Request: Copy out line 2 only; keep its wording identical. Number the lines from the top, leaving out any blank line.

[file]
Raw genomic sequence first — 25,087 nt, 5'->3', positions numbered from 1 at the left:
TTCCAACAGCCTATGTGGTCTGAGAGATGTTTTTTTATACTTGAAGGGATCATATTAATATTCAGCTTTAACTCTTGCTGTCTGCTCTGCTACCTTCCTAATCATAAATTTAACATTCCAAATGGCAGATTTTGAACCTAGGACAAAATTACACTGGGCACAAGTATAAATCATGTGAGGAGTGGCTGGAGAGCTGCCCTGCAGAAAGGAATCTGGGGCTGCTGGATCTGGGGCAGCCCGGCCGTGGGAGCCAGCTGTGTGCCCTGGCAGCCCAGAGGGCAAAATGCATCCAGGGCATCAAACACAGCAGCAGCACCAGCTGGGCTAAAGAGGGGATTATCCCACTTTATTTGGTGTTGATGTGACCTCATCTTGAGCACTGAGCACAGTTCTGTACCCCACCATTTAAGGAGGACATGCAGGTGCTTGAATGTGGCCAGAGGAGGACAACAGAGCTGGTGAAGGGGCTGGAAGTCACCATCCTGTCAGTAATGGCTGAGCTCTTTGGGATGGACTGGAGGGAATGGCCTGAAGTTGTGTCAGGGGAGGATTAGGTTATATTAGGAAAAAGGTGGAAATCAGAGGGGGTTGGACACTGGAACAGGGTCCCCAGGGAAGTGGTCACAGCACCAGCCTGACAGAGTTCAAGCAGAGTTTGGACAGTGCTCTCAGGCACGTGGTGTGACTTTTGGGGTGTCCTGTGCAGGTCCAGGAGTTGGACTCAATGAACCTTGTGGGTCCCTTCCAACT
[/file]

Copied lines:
TTCCAACAGCCTATGTGGTCTGAGAGATGTTTTTTTATACTTGAAGGGATCATATTAATATTCAGCTTTAACTCTTGCTGTCTGCTCTGCTACCTTCCTAATCATAAATTTAACATTCCAAATGGCAGATTTTGAACCTAGGACAAAATTACACTGGGCACAAGTATAAATCATGTGAGGAGTGGCTGGAGAGCTGCCCTGCAGAAAGGAATCTGGGGCTGCTGGATCTGGGGCAGCCCGGCCGTGGGAGCCAGCTGTGTGCCCTGGCAGCCCAGAGGGCAAAATGCATCCAGGGCATCAAACACAGCAGCAGCACCAGCTGGGCTAAAGAGGGGATTATCCCACTTTATTTGGTGTTGATGTGACCTCATCTTGAGCACTGAGCACAGTTCTGTACCCCACCATTTAAGGAGGACATGCAGGTGCTTGAATGTGGCCAGAGGAGGACAACAGAGCTGGTGAAGGGGCTGGAAGTCACCATCCTGTCAGTAATGGCTGAGCTCTTTGGGATGGACTGGAGGGAATGGCCTGAAGTTGTGTCAGGGGAGGATTAGGTTATATTAGGAAAAAGGTGGAAATCAGAGGGGGTTGGACACTGGAACAGGGTCCCCAGGGAAGTGGTCACAGCACCAGCCTGACAGAGTTCAAGCAGAGTTTGGACAGTGCTCTCAGGCACGTGGTGTGACTTTTGGGGTGTCCTGTGCAGGTCCAGGAGTTGGACTCAATGAACCTTGTGGGTCCCTTCCAACT